Wednesday, January 17, 2018

Attractions in Philadelphia Feature: Magic Gardens

My name is Sonia Panchal and I am a first year student at Salus University in the Pennsylvania College of Optometry. Living so close to Philadelphia means there is never a dull weekend. There is so much to explore--cool restaurants, interesting museums, historical sites, and the whole center city area to name a few things. This city is filled with many attractions that are perfect for college and graduate students. 

One of my favorite sites I have visited in Philadelphia is Magic Gardens located on South Street. It is an entire three city lot- span of unique artwork created by the mosaic artist Isaiah Zagar. The site consists of both an indoor gallery and a large outdoor mosaic “maze” with staircases, walls, and arches made entirely of various mosaic tiles and objects. I recommend going on a warm sunny day so you can appreciate how incredible the outdoor mosaic is put together.

Magic Gardens is a popular tourist site, especially in the summer when they host movie nights, socials, and lavish ticketed events with live bands and food. You could spend a good few hours here just looking at all of the mosaics pieced together with unique objects such as kitchen utensils, parts of bikes, dishware with Latin American art, and other colorful items placed on the walls. Many people come to take pictures in front of the art and look for hidden words and symbols on the tiles.

Another bonus of visiting this unique art exhibition is that Magic Gardens offers student discounts! ($8.00 admission if you present your student ID). I highly recommend checking it out!

Thursday, November 9, 2017

A Day in the Life: Doctor of Audiology First Year Graduate Student

My name is Marisa Fassnacht, and I am first-year student in the Salus University Osborne College of Audiology. I went to Temple University for my undergraduate school and received a bachelor’s degree in communication sciences and disorders. Fortunately, I knew that I wanted to study audiology going into college. 

I have been involved in audiology almost my entire life. I was born with a growth called a cholesteatoma in my left ear in front of my eardrum. It was not found until I was about 7 or 8 years old. I had one surgery to remove the growth, and a second to put prosthesis in place of the bone that I lost. Since then, I have always wanted to become an audiologist. My main goal is to help children who may be experiencing hearing difficulties like I have in the past. I want to relate my story to them, so they will feel comfortable sharing their worries and triumphs with me while growing and developing with their hearing disabilities.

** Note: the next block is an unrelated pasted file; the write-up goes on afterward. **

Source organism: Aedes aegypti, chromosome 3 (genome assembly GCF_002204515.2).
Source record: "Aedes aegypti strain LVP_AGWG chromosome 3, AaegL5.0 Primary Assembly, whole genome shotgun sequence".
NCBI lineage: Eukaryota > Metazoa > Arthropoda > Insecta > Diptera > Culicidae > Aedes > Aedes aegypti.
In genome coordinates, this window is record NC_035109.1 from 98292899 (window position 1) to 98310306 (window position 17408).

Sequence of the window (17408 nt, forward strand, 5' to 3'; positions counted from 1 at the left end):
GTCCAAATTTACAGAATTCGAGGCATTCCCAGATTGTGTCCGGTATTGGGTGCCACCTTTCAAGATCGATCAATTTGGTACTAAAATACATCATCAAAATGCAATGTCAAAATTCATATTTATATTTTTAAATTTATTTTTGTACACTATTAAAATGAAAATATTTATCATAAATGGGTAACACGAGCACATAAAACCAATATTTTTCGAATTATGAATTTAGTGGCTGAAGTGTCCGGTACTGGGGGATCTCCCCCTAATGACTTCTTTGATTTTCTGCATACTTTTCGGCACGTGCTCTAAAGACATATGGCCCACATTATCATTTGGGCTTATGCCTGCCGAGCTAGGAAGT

So now that we are properly acquainted, let me bring you into a day in the life of a first-year Doctor of Audiology graduate student.

6:30 a.m. I usually start off the day by pressing the snooze button about three times. 

7:00 a.m. I check my phone, going through my Snapchat, Instagram, Twitter and e-mail.  Then, I roll out of bed (finally) and get myself together.

7:30 a.m. Breakfast!  Probably my favorite thing to make besides eggs benedict – Ezekiel toast with avocado and an over-easy egg on top. While cooking my egg, I pop a K-Cup into my Keurig and select the biggest cup setting possible (because coffee=survival).  I re-check my class schedule on Typhon (our online clinical scheduling portal) just to make sure nothing has changed. After this, I relax while I eat and watch an episode of Friends on Netflix (my favorite TV show ever).